Let's Bring Back The Bobwhite
Helping Quail Handle the Weather
Much like pheasants, quail struggle with freezing rain, deep snows, cold and wet springs (during nesting and brood rearing season). Certainly predators are a cause of high mortality rates for both quail and pheasants. But, weather is equally a cause. Quail are very sensitive and handle deep snows even worse than pheasants do. This fact is one reason that the bobwhite quail may never see the huge comeback seen by the wild turkey. However, with some effort, we believe that these birds can make a comeback through much of their original Minnesota range.
A good bramble or thicket with a roof of shrub branches and vine structure will minimize some of the impact of freezing rain. Also, the edge feathering method should include a few larger trees (boxelder or basswood) that can help produce a canopy for protection. Make sure to keep the stump rather high off the ground and leave the tree partly attached to the tall stump so you’re creating somewhat of a lean-to.
Cold and Wet Springs
Unfortunately, this is one area where there is little you can do other than to make sure you have a solid covey headquarters and plenty of roosting area. Nests will be ruined. There’s no getting around that. Just remember that quail will begin building a new nest just as soon as they can and will continue to try through August.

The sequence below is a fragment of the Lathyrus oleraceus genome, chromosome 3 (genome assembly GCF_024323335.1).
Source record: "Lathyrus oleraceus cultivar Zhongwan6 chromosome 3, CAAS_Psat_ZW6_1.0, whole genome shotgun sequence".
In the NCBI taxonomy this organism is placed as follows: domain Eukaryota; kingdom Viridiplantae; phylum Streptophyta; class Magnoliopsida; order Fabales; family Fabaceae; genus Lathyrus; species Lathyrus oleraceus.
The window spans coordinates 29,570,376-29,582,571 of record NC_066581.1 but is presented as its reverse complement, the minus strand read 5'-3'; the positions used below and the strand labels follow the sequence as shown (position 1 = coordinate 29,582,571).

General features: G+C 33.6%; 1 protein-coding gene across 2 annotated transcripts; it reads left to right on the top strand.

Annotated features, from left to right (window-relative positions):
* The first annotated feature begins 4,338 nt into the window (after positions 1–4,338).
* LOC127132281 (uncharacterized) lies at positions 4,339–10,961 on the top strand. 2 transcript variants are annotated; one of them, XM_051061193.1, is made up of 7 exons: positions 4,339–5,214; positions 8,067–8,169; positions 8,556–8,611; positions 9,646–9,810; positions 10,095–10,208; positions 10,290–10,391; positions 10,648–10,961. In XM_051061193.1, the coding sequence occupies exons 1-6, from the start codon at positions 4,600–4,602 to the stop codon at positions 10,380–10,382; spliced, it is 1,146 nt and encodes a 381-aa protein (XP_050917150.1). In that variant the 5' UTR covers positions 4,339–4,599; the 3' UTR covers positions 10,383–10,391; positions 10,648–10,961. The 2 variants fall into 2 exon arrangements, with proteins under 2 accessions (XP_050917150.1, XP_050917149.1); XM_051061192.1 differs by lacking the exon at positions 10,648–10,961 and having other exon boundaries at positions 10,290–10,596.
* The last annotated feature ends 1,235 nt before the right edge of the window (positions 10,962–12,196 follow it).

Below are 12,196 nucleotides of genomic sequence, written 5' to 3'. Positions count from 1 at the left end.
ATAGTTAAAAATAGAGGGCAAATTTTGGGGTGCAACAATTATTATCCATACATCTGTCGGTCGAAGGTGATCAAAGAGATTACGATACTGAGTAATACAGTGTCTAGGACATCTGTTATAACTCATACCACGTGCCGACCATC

Use your snowmobile or snowplow to pack down snow or plow roads for the quail, pheasants and deer to use. Get those roads near to your covey headquarters, brambles and covey headquarters. If the snow is deeper than 15 inches, quail will really suffer and struggle to find and access food. You may consider supplemental feeding (we can help with plans) and any feeders should have all snow plowed away or very much packed down in a radius of 10-15 feet around your feeders. This practice of road/path-making goes a long way to help deer, pheasants, quail and many other animals.
Even a four-wheeler can be used to pack down some snow within your food plots, making sure some seeds land on the packed snow and birds can easily access.
Flying burns energy and calories, which are at a premium during the winter months. Help them access the food by flying as little as possible.